I have quite fond memories of 1960. Mostly because The Apartment is one of my five favorite movies of all time. The Best Picture nominees this year are also very strong. (Sure, we’d all love Psycho here, but even so — they’re strong.)
Outside of Best Picture, The Apartment wins Best Director for Billy Wilder (talked about here), which is nice to see, though I think we can all agree that Hitchcock gave the better effort. It also should have won Best Actress for Shirley MacLaine, but she lost to Elizabeth Taylor for BUtterfield 8 (talked about here). Most people agree that Liz only won because she was very ill at the time and they feared she was going to die. Best Actor was Burt Lancaster for Elmer Gantry (talked about here), which was a perfect decision. This was probably Lancaster’s greatest performance (this, Birdman of Alcatraz and Sweet Smell of Success are the top three. To me, anyway). He so deserved it. Shirley Jones also won Best Supporting Actress for the film (talked about here), which is fine, though I’d have voted for Janet Leigh in Psycho (because of the tricky nature of the performance). And Best Supporting Actor was Peter Ustinov for Spartacus (talked about here), which is terrific.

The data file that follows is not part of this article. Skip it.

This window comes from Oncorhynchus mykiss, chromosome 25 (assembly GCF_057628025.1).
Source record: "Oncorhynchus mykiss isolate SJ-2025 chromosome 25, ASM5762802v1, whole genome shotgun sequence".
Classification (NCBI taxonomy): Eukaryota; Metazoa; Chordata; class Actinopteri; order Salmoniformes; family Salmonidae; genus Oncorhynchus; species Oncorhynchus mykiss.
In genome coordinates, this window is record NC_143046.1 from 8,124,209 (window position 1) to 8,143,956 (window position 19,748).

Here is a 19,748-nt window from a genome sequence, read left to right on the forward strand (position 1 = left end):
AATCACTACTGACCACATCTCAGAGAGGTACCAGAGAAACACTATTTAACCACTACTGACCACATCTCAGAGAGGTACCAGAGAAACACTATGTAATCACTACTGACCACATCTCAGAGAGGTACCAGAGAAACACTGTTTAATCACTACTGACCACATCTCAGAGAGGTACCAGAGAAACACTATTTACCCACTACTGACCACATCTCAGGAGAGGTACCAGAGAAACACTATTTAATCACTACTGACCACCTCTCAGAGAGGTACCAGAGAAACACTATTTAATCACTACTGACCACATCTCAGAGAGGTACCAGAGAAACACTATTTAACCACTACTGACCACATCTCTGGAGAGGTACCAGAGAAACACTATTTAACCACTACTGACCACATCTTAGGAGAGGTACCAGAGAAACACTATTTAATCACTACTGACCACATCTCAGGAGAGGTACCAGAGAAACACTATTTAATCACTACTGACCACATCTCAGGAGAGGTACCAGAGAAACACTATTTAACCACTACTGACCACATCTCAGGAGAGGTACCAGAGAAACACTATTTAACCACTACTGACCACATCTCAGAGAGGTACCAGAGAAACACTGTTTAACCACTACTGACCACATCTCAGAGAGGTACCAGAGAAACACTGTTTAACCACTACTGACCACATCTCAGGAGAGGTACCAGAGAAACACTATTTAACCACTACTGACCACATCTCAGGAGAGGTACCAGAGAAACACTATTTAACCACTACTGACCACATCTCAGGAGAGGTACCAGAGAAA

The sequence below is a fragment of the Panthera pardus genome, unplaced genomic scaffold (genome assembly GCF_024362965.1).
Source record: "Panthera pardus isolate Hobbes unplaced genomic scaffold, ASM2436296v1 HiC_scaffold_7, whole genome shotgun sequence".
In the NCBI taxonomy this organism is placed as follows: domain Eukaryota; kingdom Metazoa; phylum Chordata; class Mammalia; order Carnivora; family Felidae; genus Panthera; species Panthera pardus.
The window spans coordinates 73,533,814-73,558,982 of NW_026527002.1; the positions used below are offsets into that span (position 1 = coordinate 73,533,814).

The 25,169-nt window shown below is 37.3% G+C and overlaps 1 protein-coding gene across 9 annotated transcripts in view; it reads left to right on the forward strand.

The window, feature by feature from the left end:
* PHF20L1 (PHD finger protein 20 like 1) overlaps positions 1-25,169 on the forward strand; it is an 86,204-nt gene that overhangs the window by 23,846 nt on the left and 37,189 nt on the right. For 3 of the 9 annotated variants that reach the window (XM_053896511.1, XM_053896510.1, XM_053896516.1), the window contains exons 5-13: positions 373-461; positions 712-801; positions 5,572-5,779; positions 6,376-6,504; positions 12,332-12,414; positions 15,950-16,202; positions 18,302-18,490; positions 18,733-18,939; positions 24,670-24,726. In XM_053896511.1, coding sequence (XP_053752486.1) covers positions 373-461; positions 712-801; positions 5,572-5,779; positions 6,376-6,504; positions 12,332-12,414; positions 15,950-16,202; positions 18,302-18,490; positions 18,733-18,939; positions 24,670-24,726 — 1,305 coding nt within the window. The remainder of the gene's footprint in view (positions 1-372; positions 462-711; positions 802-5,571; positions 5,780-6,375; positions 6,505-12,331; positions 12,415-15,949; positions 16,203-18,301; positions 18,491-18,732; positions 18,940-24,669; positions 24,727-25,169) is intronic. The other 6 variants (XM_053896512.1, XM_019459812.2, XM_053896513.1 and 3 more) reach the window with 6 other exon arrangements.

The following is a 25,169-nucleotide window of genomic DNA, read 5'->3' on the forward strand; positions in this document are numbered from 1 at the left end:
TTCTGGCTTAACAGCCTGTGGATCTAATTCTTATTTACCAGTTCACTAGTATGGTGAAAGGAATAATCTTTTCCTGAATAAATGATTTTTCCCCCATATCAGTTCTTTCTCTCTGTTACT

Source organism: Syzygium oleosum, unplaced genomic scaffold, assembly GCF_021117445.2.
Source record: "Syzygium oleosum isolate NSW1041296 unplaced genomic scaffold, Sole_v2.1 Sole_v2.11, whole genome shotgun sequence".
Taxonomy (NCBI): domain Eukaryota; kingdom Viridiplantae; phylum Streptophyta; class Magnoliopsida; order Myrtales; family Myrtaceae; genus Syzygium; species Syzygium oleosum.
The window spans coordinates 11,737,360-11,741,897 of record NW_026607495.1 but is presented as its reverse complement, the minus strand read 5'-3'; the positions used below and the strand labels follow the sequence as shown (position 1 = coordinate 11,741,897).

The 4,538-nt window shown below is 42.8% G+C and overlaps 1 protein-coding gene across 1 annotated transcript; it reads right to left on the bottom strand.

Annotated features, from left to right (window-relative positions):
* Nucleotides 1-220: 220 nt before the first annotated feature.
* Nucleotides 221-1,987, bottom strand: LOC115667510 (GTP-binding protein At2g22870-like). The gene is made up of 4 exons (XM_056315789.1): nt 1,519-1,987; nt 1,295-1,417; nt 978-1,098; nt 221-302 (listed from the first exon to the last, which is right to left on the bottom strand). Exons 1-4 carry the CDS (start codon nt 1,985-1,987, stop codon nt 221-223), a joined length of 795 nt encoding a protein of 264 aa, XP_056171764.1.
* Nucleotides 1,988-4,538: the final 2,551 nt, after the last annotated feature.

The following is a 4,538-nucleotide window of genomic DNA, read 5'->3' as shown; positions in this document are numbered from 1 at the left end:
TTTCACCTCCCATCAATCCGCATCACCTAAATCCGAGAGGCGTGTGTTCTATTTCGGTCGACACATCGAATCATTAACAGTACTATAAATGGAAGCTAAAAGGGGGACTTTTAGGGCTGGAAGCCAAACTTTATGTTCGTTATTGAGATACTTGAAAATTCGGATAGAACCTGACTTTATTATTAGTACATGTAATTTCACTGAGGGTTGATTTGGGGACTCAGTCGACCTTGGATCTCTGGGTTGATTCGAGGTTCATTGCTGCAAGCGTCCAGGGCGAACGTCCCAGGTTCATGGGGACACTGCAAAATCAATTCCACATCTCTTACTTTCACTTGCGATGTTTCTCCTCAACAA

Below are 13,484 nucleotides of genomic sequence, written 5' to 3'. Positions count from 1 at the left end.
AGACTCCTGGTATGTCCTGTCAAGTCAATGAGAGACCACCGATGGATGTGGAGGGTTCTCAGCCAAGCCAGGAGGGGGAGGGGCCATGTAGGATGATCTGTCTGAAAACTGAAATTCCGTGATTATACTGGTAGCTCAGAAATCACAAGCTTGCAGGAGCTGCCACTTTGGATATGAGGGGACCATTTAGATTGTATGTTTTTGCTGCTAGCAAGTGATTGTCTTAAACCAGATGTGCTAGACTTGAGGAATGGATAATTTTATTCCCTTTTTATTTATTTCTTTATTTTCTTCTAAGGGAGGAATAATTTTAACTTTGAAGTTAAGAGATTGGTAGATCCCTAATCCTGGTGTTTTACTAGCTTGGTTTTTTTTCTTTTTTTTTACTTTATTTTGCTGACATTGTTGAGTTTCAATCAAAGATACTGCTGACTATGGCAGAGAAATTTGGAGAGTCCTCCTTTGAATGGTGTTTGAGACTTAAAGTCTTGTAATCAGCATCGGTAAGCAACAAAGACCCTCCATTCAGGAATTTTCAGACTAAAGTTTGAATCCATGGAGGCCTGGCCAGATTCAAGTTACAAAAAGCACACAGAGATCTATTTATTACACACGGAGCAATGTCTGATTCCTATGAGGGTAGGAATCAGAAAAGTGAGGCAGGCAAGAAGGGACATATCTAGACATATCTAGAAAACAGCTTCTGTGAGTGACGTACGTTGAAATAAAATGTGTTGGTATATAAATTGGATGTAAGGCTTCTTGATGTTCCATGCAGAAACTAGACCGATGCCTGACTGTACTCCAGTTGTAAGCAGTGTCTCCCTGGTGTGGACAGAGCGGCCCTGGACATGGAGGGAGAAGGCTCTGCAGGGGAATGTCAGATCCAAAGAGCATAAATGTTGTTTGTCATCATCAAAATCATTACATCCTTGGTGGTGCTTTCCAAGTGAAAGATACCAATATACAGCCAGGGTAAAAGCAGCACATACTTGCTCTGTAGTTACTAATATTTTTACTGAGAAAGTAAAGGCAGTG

Overall, it’s a very strong year. Even the one questionable decision was remedied after the fact, so it’s just a simple, “Yeah, that shouldn’t have happened,” but isn’t so bad outside of the actual category. In all, this is a strong year, anchored by what I consider one of the top ten or fifteen best Best Picture decisions of all time.
BEST PICTURE – 1960
And the nominees were…
The Alamo (United Artists)
The Apartment (United Artists)
Elmer Gantry (United Artists)
Sons and Lovers (20th Century Fox)
The Sundowners (Warner Bros.) (more…)
Last week, in Box Office…
Men in Black III — which surprised the hell out of me. I thought it was actually decently entertaining and pretty touching, when all was said and done — wins the weekend with $54.6 million over Friday-Sunday, and $69.3 million including Monday. They needed that to make up for the ridiculous budget they had on this.
The Avengers drops to second, pulling in another $36.7 million, Friday-Sunday, and $47.2 million including Monday. That puts them at $523 million. Jesus.
Battleship made $11.1 million over three days and $13.9 million over four. Two weeks and they still haven’t crossed $50 million. Their budget was $210 million (+ marketing). Ouch.
The Dictator — which I saw, and actually really enjoyed (it wasn’t a particularly good movie, but I did find myself chuckling more often than I thought I would, even despite myself) — pulled in $9.3 million over the weekend and $11.5 million including Monday. They’re at $43 million after two weeks. The budget says it was $65 million, so I guess they’re doing okay here, but probably not as great as they’d hoped. Then again, this feels like a movie that will do better on DVD than it will in theaters. (more…)